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# Building a simple o/u betting model

Football is a complex sport with a wide variety of possible approaches to building tradable models. In this article, we shall focus on the more rudimentary approach of taking mostly market inputs and transforming them to probabilities and therefore prices to use as part of a basic approach to football betting on over/unders market.

Broadly (and somewhat simplistically) speaking, there are two things that need to be understood when modelling sports such as football which have a continuous clock and relatively simple, unconstrained scoring. These two things are:

• which distribution most accurately represents the scoring in the sport; and

• how can I work out the inputs to this distribution for a specific match.

If we focus on football, it is clear that a simple Poisson distribution describes the expected number of goals in a football match quite accurately. Compared to a normal bell-curve distribution most people will be familiar with, it is asymmetric and appears skewed towards the left-hand, ‘unders’ side of the mean expected number of goals with a long tail.

If you consider football matches, this makes complete sense as the majority of football matches result in total goals of a small range, typically 0 to 4 goals, depending on the league. Yet, there are the occasional very high scoring games. If you were to plot the historic goals scored in each game for any football league, you will see a similar shape to the above, but with slightly different mean averages. Germany, for example, is a historically high-scoring league, especially compared to France. So, while the distributions will both have similar shapes the German league will present itself further along the x axis, to the right.

This distribution can be used to estimate the probability of different numbers of goals in a game. If we assume that a football match expects 2.5 goals in a game, we can use a Poisson distribution calculator to estimate that the probability of 0 goals in game is 0.08208 (1 in 12) and a game with 5 goals or more will happen every one game in 9 times (p = 0.108).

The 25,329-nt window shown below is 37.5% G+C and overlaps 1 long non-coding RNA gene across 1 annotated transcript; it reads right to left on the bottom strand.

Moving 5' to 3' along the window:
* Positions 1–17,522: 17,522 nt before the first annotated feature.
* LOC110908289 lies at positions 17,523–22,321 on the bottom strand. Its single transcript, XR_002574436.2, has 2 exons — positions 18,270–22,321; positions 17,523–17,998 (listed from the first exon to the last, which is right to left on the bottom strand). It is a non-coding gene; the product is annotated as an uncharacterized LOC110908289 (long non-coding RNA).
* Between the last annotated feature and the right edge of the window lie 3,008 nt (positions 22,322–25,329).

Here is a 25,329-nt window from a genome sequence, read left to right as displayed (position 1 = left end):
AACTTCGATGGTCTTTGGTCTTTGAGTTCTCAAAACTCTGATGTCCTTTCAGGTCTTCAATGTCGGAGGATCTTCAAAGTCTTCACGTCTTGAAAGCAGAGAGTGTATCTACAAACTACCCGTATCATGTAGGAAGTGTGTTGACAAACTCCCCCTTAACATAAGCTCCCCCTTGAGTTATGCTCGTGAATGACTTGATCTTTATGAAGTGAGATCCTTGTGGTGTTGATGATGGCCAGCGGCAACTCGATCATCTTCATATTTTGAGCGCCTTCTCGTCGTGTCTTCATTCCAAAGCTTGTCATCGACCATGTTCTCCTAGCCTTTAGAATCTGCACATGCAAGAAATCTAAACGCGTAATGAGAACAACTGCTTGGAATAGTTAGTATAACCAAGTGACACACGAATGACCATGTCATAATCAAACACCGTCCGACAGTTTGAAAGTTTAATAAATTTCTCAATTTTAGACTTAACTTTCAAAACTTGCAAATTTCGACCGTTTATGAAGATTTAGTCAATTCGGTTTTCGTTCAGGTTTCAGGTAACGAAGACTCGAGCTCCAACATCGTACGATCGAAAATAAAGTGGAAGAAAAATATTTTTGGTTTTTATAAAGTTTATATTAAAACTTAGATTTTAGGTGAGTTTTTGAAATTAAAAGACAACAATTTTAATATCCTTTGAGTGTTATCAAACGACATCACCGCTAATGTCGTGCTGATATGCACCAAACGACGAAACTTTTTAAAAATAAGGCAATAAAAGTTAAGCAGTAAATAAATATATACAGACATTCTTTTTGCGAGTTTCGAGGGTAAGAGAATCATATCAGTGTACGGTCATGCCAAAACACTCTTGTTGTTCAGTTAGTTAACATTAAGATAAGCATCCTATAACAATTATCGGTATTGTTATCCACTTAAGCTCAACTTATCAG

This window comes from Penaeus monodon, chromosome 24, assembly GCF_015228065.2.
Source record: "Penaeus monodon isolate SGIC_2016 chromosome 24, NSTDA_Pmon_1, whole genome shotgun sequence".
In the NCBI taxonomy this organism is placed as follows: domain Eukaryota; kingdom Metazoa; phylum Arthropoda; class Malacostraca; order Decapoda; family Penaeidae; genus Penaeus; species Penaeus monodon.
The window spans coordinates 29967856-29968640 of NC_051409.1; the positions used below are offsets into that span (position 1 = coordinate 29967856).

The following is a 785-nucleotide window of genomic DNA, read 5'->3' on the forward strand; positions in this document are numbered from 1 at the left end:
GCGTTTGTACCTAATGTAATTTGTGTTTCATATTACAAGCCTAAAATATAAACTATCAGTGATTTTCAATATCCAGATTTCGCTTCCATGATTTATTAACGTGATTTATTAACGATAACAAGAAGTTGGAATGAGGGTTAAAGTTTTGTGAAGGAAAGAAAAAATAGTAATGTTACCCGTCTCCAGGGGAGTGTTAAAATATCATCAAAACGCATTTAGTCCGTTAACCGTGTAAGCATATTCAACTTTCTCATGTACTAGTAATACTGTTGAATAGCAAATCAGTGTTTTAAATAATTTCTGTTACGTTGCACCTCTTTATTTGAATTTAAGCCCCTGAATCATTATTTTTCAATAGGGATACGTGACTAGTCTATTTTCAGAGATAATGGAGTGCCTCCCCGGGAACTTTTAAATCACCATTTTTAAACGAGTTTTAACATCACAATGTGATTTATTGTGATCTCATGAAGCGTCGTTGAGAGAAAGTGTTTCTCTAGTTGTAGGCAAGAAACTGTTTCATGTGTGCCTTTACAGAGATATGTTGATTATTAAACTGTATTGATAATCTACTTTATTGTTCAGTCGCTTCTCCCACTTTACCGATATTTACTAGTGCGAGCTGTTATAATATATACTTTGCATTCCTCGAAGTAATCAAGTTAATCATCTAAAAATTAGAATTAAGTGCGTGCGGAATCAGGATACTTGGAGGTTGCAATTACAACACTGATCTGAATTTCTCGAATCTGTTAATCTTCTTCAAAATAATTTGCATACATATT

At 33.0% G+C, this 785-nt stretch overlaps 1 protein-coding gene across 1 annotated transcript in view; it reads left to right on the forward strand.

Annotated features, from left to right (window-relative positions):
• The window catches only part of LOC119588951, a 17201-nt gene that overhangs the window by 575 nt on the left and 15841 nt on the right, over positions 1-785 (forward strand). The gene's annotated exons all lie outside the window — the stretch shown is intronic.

Identifying the appropriate distribution to use when building a sports betting model is probably the simpler part of this two-part process. Deriving the inputs of the model (in this case the expected goals in a specific game) is a lot more complex and can be solved in an almost infinite number of ways. Everything from simple historical averages through to neural networking has been used to try and solve this problem. The simplest way to identify a reasonably accurate expected goals figure is to look at what the market is doing. Finding both the market’s even-money betting line and the spread bet midpoint will give you a good idea of the number of goals expected by the market for a particular game. This figure can be inserted into the Poisson distribution to get reasonably accurate over/under prices for all available betting lines so the amateur punter can identify possible betting opportunities and smart bets to place, especially with the softer domestic bookmakers.

For example, the expected goals in Wednesday’s Champions League semi-final between Lyon and Bayern Munich is approximately 3.5 as both the over and under line is currently priced at 10/11. Plugging this in to a Poisson distribution suggests the following prices and probabilities for various over/under markets in the event:

For a more advanced approach, the bivariate Poisson distribution should be used, which suggests that there is a relationship between the goals scored by team A and team B. Additionally, try deriving your own total goals inputs for the Poisson model. Once you have your model, come and bet with us on our Bookielink Pro or Bookielink Sports tools.

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